Ritter distinguishes this “strong” thesis from a “weak” version, in which, many centuries after their invention, the hieratic capacity system submultiples were imported into the hieroglyphic script and that some scribe or scribes wrote about them as if they could be combined into the wedjat hieroglyph.  This weak version has more evidence for it, but as Ritter points out (2002: 311), this “does not automatically mean that ‘the Egyptians’ thought like that; for example, those Egyptians whose task it was to engrave hieroglyphic inscriptions on temple walls.  Theological or any other constructs of one community do not necessarily propagate to every other; the Egyptians were no more liable than any other people to speak with a single voice.”  This is a sociolinguistically-complex, reflective view that I think is essentially correct, and which I adopt in my work (although I would rewrite it today to be even clearer, as I hope I have above).   Ritter is not fully convinced by the weak thesis either, but acknowledges that it is tenable.

Ultimately, as Ritter concludes (correctly), our willingness to buy into the ‘Horus-eye fractions’ model tells us a lot about how we view the hieroglyphs, and Egyptian writing in general, as mythically-imbued and pictorial in nature, and ultimately reflects a mythologized view of Egyptians as a ‘mystical’ people, an ideology that goes back to the Renaissance and earlier in Western thought (Iversen 1961).  But I would go further, because it is about more than just Egypt.   We like stories that give numerological explanations for numerical phenomena, regardless of their veracity, and especially where the numerical system under consideration is from societies we conceptualize as having a more mystical or mysterious relationship with the world than we purportedly do.   Very often we are projecting our image of what is going on.  This isn’t to say that Gardiner’s description is wrong – he knew the texts better than almost anyone, and correctly identifies how the system worked and the texts in which it was found.  But it’s important that when (some) Egyptians transliterated the capacity system submultiples from hieratic to hieroglyphic writing and formed them into the wedjat, they were repurposing and transforming a pre-existing set of signs that had no mystical origin whatsoever.   It deserves our attention, both for what it tells us about Egyptian life  and also for its importance for the historiography of science, mathematics, and religion in non-Western societies.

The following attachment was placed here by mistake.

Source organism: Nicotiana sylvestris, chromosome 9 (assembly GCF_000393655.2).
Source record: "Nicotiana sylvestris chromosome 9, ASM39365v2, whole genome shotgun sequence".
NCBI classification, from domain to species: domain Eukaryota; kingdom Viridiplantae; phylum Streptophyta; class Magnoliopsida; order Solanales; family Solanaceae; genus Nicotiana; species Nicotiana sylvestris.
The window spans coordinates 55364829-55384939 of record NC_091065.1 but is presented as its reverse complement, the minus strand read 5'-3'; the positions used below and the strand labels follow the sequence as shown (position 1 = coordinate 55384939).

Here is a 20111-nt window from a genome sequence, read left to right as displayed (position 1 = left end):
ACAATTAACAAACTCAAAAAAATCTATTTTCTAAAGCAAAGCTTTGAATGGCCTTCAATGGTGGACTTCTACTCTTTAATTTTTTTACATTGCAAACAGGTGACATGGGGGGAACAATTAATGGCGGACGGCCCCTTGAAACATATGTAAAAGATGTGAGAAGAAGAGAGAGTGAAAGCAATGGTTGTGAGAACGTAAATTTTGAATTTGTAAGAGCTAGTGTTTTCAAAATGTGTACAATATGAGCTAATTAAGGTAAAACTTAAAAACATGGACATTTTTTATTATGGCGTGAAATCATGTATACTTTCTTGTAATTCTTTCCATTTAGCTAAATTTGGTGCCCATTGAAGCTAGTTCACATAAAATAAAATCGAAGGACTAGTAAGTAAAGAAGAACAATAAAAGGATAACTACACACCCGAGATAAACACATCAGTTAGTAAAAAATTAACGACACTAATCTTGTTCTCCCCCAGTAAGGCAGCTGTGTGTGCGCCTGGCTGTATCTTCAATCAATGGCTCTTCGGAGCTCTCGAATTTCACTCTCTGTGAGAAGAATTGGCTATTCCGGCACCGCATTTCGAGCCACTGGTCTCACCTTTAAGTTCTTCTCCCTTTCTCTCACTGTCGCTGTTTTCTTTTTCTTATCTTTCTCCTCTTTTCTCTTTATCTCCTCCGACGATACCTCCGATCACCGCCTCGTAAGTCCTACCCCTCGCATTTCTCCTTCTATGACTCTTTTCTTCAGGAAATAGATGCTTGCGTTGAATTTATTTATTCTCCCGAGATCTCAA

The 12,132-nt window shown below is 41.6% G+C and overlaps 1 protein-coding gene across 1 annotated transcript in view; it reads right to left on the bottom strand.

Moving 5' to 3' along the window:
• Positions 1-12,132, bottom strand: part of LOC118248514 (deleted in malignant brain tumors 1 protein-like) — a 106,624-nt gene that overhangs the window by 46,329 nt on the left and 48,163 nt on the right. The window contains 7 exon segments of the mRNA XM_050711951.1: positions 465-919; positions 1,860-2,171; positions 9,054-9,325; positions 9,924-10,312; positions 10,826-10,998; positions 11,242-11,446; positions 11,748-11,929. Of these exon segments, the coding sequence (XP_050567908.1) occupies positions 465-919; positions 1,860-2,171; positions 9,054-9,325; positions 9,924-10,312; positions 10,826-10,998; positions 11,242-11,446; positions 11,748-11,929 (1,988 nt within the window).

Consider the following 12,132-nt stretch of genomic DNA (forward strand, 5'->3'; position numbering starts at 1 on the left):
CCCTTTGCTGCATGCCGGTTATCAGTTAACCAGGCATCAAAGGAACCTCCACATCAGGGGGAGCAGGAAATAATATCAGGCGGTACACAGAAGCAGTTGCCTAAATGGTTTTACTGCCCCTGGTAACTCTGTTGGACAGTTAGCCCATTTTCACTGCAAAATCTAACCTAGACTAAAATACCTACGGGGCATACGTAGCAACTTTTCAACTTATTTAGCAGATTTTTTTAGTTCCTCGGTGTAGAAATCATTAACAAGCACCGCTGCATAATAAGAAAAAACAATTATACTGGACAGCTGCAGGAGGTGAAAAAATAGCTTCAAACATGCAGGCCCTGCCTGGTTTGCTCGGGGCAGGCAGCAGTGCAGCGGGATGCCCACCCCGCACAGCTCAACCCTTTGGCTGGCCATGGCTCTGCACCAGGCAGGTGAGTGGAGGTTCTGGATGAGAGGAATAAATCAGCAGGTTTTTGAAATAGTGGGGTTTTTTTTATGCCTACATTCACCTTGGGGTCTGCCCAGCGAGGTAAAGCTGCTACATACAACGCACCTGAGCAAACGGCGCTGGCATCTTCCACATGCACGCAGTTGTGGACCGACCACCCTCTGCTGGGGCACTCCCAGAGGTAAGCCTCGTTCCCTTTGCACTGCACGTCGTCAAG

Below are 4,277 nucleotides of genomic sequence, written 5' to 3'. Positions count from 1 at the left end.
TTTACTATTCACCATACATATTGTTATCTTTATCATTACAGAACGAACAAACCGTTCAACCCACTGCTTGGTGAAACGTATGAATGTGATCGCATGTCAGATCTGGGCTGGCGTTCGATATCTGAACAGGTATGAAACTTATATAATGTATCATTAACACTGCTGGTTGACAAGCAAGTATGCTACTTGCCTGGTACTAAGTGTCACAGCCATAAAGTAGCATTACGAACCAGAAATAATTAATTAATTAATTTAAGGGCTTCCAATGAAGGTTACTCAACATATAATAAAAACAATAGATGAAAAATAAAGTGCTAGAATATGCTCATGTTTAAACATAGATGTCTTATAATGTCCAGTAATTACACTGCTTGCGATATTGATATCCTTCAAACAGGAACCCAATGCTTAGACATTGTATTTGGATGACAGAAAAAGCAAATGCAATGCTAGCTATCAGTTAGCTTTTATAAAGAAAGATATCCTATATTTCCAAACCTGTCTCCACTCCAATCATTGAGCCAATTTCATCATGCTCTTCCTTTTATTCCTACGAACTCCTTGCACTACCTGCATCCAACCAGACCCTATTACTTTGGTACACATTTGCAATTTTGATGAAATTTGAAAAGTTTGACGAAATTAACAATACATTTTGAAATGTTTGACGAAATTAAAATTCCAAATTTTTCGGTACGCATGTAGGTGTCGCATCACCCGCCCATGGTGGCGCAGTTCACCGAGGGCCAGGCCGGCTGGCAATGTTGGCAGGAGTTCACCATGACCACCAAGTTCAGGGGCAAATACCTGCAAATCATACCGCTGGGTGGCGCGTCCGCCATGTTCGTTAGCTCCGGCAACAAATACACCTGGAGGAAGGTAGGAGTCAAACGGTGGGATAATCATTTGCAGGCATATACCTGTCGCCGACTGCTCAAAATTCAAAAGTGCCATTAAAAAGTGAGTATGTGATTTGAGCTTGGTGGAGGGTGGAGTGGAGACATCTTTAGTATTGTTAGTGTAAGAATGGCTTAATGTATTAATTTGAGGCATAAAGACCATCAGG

(Thanks to Dan Milton, who as the winner of the contest last week asked the question that motivates this post.)

Gardiner, Alan H. 1927. Egyptian grammar: being an introduction to the study of hieroglyphs. Oxford: Clarendon Press.
Iversen, Erik. 1961. The myth of Egypt and its hieroglyphs in European tradition. Copenhagen: Gad.
Ritter, Jim. 2002. “Closing the Eye of Horus: The Rise and Fall of ‘Horus-eye fractions’.” In Under One Sky: Astronomy and Mathematics in the Ancient Near East, edited by John M. Steele and Annette Imhausen, 297-323. Münster: Ugarit-Verlag.

Coexistence and variation in numerals and writing systems

Well, it only took about 20 minutes for Dan Milton to solve the mystery of the Egyptian stamp: it has four distinct numerical notation systems on it: Western (Hindu-Arabic) numerals, Arabic numerals, Roman numerals, and most prominently but obscurely, the ‘Eye of Horus’ which served, in some instances, as fractional values in the Egyptian hieroglyphs:

egypt-stampAt the time I posted it this morning, it was the only postage stamp I knew of to contain four numerical notation systems.   (As Frédéric Grosshans quickly noted, however, a few of the stamps of the Indian state of Hyderabad from the late 19th century contain Western, Arabic, Devanagari, and Telugu numerals, and also meet that criterion, although all four of those systems are closely related to one another, whereas the Roman numerals and the Egyptian fractional numerals are not closely related to the Western or Arabic systems.    So that’s kind of neat.  I have a little collection of stamps with weird numerical systems (like Ethiopic or Brahmi), multiple numeral systems (like the above), unorthodox Roman numerals (Pot 1999), etc., and am looking to expand it, since it is a fairly delimited set and, as a pretty odd basis for a collection, isn’t going to break the bank.  In case I have any fans who are looking for a cheap present for me.  Just sayin’ …